This early maverick's scenic designs created an equally powerful tour-de-force for film-going audiences in the early twenties. Towering 40 feet above Santa Monica Boulevard and La Brea Avenue, King Richard's castle, the centerpiece for Douglas Fairbank's Robin Hood (1922), is arguably the largest set ever constructed in Hollywood history. It took 500 workmen three solid months to build. Considering Los Angeles was more of a wide spot in the road then, the silhouette of the completed castle set could be seen for miles. It exemplified W. Buckland's penchant for creating extravagant, naturalistic sets, and it attests to his flair and flexibility as an early art director. Allan Dwan, director and trained engineer, recalled, "We worked out a couple of interesting engineering stunts for the big sets. On the interiors, the walls meshed together with a matrix, which we designed and built, so they could be put together rapidly in sections. The interior of the castle was very vast—too big to light with ordinary arcs. We didn't have enough. It was an open set, and certain sections were blacked out to give the right atmosphere. So to light them we constructed huge tin reflectors, about twenty feet across, which picked up the sun and shot the light back onto the arches inside. Then we could make effects." This set was larger than life in all ways—from the completion of the steel-frame, reinforced, working drawbridge, signifying the end of set construction, to the fact that the shooting of the film on its massive sets was a big tourist attraction—the magic of the Dream Factory continues to stir our imaginations (see Figs. 1-4A–F).

Under the steady but tumultuous employ of Cecil B. De Mille, Buckland was a prolific film designer—79 films listed on www.imdb.com—spanning 1914–1927 (see Appendix A, Buckland Filmography), rivaling the overlapping accomplishments of a younger upstart, William Cameron Menzies. Incidentally, as supervising art director Buckland ran the art department for Robin Hood overseeing Anton Grot and William Cameron Menzies, not credited as assistant art directors. The practical vision of Buckland, the little-known Hollywood art director and initiator of the use of controlled lighting within studio environments, set a standard in the first decades of the twentieth century that has become as commonplace as shooting film sequences in Hollywood sound stages today. He stands as an art-directing giant; his creative ingenuity ennobles the craft of film design even now.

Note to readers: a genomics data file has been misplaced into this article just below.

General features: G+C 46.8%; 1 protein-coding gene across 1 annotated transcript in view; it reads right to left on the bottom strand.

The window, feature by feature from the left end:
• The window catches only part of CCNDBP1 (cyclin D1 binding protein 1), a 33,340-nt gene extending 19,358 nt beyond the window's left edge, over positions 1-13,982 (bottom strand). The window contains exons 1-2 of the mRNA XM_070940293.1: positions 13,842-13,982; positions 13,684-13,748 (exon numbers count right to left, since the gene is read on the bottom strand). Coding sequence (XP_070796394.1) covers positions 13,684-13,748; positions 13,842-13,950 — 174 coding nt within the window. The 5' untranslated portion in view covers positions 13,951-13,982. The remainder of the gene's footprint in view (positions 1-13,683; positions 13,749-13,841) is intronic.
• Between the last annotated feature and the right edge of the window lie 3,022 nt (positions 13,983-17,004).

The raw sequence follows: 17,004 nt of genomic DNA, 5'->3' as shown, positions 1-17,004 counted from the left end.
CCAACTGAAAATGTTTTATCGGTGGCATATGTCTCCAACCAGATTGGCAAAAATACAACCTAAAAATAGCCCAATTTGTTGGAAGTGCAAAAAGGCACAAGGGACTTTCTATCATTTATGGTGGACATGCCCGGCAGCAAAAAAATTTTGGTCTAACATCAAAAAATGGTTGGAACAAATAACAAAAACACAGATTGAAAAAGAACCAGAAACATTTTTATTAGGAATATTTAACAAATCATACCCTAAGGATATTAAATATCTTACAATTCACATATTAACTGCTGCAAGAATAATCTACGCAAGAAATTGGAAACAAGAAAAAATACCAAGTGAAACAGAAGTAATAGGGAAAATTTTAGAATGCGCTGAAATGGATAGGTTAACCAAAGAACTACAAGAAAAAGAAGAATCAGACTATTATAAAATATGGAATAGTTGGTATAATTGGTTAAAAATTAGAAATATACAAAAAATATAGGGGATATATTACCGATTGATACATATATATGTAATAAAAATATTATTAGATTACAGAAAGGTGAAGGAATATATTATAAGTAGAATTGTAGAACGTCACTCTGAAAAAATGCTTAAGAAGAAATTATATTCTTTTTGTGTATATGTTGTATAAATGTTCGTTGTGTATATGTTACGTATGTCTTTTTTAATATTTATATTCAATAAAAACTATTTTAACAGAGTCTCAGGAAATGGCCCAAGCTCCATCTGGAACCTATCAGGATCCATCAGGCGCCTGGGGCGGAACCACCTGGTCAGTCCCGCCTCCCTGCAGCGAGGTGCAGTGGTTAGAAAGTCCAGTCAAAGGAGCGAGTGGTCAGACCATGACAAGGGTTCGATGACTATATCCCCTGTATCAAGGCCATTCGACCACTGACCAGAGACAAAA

The stills shown here illustrate the enormous sense of theatricality belying his earlier, formative years in New York City. His exuberance for designing these impressive, interior castle shots matches that of the swashbuckling star and sole producer of the film, Douglas Fairbanks.

PAST CHANGES

The function and title of art direction continued into the next decades before the landscape of the art department was changed forever. Since Buckland's inauguration, Hollywood's creative visual managers were simply called art directors. Each of the existing studios including 20th Century Fox, Columbia Pictures, Paramount Pictures, Metro-Goldwyn Mayer, and Warner Brothers contained stables of art directors overseen by a supervising art department head. The paradigm shift began in 1939 during the Golden Age of the American Studio System. William Cameron Menzies, having grown up under Buckland's tutelage, set a new standard for visual excellence by mapping the film epic, Gone With the Wind, with detailed concept sketches and storyboards, and adamantly insisting on using them as guides for shooting the film. David O. Selznick, the film's producer, rewarded Menzies' efforts of managing every detailed aspect of GWTW from a visual standpoint by crediting him with the title of "production designer." By the way, GWTW was art directed by Lyle R. Wheeler and set decorated by Edward G. Boyle.

(Continues...)



Excerpted from The Art Direction Handbook for Film by Michael Rizzo Copyright © 2005 by Elsevier Inc. . Excerpted by permission of Focal Press. All rights reserved. No part of this excerpt may be reproduced or reprinted without permission in writing from the publisher.
Excerpts are provided by Dial-A-Book Inc. solely for the personal use of visitors to this web site.

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Table of Contents

Preface; Introduction; Hierarchy of Responsibilities; The Relationships; Art Department Set-Up; Location Department and Scouting; The Design Process; Tricks of the Trade; The Physical Scenery Process: Construction; The Physical Scenery Process: Mechanical Effects; Vendors; Principal Photography Begins; Keeping Ahead of the Camera; Art Department Maintenance